TCFE European Taiji chamiponship---Results of Estonians

Annoucements about GRTC: seminars, lectures, and special events

Moderator: Scott M. Rodell

Post Reply
Marko Kohv
Rank: Wang Yen-nien
Rank: Wang Yen-nien
Posts: 50
Joined: Fri Aug 27, 2004 8:50 am
Location: Tartu, Estonia

TCFE European Taiji chamiponship---Results of Estonians

Post by Marko Kohv » Mon Nov 08, 2004 9:11 am

Estonians won 3 medals :D



Renata silver and bronze (restricted and moving step PH)



Lauri bronze (restricted step PH)



Kaido and Roland 4. place (moving step PH)



All the results are available http://iari.ru/champion/entrform.html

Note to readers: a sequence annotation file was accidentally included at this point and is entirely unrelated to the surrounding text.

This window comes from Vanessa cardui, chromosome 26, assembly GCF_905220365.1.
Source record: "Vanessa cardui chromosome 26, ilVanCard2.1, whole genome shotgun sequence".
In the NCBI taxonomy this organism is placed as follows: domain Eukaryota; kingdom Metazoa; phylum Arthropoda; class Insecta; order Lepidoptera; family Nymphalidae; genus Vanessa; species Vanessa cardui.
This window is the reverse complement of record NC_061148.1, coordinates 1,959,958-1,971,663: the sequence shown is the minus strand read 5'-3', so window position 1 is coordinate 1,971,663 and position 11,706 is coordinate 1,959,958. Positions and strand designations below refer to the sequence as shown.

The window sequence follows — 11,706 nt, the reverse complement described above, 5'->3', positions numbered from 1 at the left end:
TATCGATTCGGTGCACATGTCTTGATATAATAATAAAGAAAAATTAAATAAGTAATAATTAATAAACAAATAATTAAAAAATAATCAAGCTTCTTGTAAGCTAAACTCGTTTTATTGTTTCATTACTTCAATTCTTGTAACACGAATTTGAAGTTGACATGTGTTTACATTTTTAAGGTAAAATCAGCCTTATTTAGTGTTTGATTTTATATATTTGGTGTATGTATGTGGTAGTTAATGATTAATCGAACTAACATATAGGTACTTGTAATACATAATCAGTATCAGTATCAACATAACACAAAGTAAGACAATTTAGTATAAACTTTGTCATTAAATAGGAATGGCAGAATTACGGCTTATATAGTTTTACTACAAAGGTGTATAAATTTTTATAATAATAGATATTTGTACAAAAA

Roland promised longer overview sometime soon





Marko

Scott M. Rodell
Site Admin
Site Admin
Posts: 1364
Joined: Wed Jan 28, 2004 4:50 pm
Location: Virginia
Contact:

Congratulations!

Post by Scott M. Rodell » Tue Nov 09, 2004 9:02 am

Great job everyone, its the fruit of your deligent training. Rest a week then go over all your matches & find your mistakes & work on moving forward even further!



See you all in April...

Scott M. Rodell
Site Admin
Site Admin
Posts: 1364
Joined: Wed Jan 28, 2004 4:50 pm
Location: Virginia
Contact:

Serviti serviti Kalevipoeg!

Post by Scott M. Rodell » Tue Nov 09, 2004 2:42 pm

I forgot to mention that I heard from Albert at our Moscow Branch that, his student, Dima, won bronze in fixed and free

steps push hands (out of 15 players).



ps- Serviti serviti Kalevipoeg!

Roland Tepp
Rank: Chang San feng
Rank: Chang San feng
Posts: 107
Joined: Wed Jan 28, 2004 5:34 pm
Location: Tallinn, Estonia
Contact:

My impressions of the tournament